Mobile Health: Expanding Care for Veterans Beyond the Medical Center



Health care in the 21st century. What does this mean to you? When you think of your health care now, do you often feel rushed through visits with your primary care provider? Do you have to plan ahead to travel to the medical center for your appointments? Are you struggling to keep track of all of your medications?  These are common concerns I often hear from my patients.

As a physician at the Washington D.C. Veterans Affairs Medical Center, I am excited to be a part of VA’s Mobile Health project, which is changing the way we provide care to our Veterans.

I see Veterans almost every day who seek to improve their care through greater participation and access to what they need – access to me, access to their electronic medical records, access to more information about how to stay healthy.  A recent study found that the more access Veterans have to their health records, the more in control they feel when it comes to their health. Access to more information gives Veterans a better understanding of their own individual health needs, a closer connection to their VA care teams and assistance for self-care.

This is what VA Mobile Health is all about – providing Veterans and their Caregivers with the tools they need to live healthier lives. VA Mobile Health is helping transform care for our Veterans, expanding it beyond the office visit. We are working to provide Veterans with easy access to their health information and their VA care teams through a series of secure mobile applications (Apps).  Veterans can use these tools to stay organized with their appointments, medications and reminders; and to empower them – and those around them – to take a more active part in the process.

Washington, D.C. area family caregivers met with Under Secretary for Health Dr. Robert Petzel and other VHA leaders for the ceremonial launch of the VA Mobile Health Family Caregiver Pilot.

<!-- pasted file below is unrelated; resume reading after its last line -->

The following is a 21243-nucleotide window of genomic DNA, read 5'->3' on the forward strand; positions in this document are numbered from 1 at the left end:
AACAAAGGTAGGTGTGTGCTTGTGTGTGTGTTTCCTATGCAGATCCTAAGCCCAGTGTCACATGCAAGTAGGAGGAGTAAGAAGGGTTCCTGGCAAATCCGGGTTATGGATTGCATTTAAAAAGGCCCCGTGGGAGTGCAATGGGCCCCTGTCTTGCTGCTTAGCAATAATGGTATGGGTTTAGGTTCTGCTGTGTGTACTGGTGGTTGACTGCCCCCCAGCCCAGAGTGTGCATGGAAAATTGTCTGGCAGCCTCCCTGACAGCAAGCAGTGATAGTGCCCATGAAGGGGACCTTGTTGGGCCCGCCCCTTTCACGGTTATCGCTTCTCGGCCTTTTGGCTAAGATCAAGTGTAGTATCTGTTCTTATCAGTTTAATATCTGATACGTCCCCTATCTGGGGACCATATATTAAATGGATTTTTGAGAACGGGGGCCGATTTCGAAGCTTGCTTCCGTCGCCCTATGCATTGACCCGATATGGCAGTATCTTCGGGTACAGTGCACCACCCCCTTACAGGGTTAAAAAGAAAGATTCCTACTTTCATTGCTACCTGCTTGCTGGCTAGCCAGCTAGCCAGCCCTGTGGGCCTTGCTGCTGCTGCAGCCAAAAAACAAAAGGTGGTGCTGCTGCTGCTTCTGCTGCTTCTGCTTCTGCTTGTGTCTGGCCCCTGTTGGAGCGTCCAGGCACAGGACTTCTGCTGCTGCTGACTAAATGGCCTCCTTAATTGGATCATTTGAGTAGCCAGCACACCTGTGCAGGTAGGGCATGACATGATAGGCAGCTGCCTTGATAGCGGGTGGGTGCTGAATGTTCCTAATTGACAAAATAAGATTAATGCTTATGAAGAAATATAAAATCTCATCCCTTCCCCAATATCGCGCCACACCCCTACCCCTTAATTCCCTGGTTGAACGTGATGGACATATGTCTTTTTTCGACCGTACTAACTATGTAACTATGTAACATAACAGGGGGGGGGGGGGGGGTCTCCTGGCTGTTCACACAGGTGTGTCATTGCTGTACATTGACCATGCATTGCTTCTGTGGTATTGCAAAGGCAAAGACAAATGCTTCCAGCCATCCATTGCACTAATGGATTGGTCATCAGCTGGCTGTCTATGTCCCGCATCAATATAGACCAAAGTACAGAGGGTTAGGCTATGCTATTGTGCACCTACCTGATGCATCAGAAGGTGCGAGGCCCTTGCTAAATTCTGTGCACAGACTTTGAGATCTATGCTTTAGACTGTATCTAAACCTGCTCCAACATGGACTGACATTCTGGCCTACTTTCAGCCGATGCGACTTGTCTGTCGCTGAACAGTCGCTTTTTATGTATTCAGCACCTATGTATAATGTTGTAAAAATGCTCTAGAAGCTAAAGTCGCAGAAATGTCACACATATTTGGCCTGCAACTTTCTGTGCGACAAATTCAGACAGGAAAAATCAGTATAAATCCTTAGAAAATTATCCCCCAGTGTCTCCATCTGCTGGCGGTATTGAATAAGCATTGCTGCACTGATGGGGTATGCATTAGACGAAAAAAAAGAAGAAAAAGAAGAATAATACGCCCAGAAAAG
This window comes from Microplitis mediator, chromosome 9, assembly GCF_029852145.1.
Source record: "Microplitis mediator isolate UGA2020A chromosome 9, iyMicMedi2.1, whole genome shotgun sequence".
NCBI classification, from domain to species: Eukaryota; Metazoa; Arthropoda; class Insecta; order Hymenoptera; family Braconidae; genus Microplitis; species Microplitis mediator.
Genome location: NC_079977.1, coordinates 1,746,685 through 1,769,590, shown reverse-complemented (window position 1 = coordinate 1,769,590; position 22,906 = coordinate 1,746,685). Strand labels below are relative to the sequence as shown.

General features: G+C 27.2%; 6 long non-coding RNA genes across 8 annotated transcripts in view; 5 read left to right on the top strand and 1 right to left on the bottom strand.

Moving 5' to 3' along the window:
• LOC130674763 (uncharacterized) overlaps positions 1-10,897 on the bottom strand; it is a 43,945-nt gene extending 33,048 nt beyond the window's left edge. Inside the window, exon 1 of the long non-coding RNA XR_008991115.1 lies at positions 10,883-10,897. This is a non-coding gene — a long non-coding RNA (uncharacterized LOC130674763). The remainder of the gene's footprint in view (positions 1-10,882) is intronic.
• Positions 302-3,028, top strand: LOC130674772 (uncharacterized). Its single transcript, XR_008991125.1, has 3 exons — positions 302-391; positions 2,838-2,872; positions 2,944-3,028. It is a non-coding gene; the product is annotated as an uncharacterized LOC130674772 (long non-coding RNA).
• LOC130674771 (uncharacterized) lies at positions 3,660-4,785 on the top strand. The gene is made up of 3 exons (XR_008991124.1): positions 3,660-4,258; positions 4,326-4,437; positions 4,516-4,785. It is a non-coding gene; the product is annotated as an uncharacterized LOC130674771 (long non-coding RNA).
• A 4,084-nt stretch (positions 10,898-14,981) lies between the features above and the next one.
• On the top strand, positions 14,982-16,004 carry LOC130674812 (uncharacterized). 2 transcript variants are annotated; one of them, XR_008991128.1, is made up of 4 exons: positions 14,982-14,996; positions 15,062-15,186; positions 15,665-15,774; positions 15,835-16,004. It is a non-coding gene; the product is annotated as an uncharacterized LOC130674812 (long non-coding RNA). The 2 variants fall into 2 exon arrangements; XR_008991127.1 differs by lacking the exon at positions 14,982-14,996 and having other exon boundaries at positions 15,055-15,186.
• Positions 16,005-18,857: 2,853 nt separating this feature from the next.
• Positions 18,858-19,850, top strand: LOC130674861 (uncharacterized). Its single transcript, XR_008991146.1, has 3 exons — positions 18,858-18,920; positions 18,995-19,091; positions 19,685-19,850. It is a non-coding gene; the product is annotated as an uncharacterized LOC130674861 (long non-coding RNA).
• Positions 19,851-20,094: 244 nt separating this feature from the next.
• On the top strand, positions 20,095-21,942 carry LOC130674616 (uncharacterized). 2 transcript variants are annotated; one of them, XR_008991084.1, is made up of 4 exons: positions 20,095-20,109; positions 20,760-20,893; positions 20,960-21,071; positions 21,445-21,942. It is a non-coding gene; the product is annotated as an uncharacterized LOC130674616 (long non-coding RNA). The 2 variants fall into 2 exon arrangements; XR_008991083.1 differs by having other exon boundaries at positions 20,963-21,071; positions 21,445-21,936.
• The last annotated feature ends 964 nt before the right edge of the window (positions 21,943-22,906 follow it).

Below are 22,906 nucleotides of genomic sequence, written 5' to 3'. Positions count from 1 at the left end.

To ensure that the Apps help Veterans, Caregivers, clinicians and others do the things they need to do to keep Veterans healthy, we are piloting VA Mobile Apps to various stakeholders.

Last week, VA hosted Dellareece Bostick and Marcella Stretch – two Caregivers of seriously injured post 9/11 Veterans – here in Washington D.C. The Caregivers are part of a VA Mobile Health pilot in which we have loaned iPads to more than 1,000 Caregivers around the country. The iPads are loaded with Apps designed to help provide Caregivers with tools to help them stay organized, save time and manage stress. These tools will help them do what is most important to them – care for the Veterans they love.

Throughout the next year, VA will launch a variety of mobile Apps and mobile-optimized Web sites to assist Veterans, Caregivers and VA care teams. We are developing technologies that give our patients more access to their personal health information while on the go, tools to help them manage their care, and greater two-way communication with their VA health care teams. These tools will allow Veterans and Caregivers to refill prescriptions, securely message with care teams, request appointments, review lab results and vitals, and self-enter information on media conditions such as blood pressure, weight loss, Post-Traumatic Stress Disorder (PTSD) symptoms and pain management.

Your care does not end when your appointment is over.  To manage your health, you need tools that work on your schedule and with your busy life.  VA Mobile Health is here to help ensure you have the support from VA that you need, whenever and wherever you need it.

Visit VA’s Mobile Health Web site for the latest on how new mobile technologies are improving care for Veterans and their Caregivers.Neil C. Evans, MD is a board-certified, practicing primary care internist at the Washington, D.C. VA Medical Center and the Co-Director of Connected Health at the Veterans Health Administration VA. Dr. Evans is the national Clinical Director for VA’s mobile health technologies and innovation program.

Author

Neil Evans

Comments

  1. Billie F Weaver    

    The ability to have prescriptions renewed would greatly help those of us who deal with the VA pharmacy.
    I recently (27 July) called the local VA Clinic and left a message for a renewal on a controlled substance, waited one week, called back and was told that a new PA had been assigned and that there was no record at the VA for my subscription I(this afterrt years of prescribing the same medication) and to call my civilian MD for chart notes, etc. I did this on 5 August and was notified by the VA that they had received the required paperwork and I assumed that the prescription would be renewed. I received a call from the VA on 6 August stating that I would get a substitute prescription instead of the regular one. I told them I did not want the substitute and that Doctors including the VA Doctors had coordinated my medicines to the point where compatibility was reached and I did not want to disrupt that. To date (8August), I have talked to A Nurse numerous times, finally getting the new PA to return my call and after some discussion, agreed to renew the original prescription,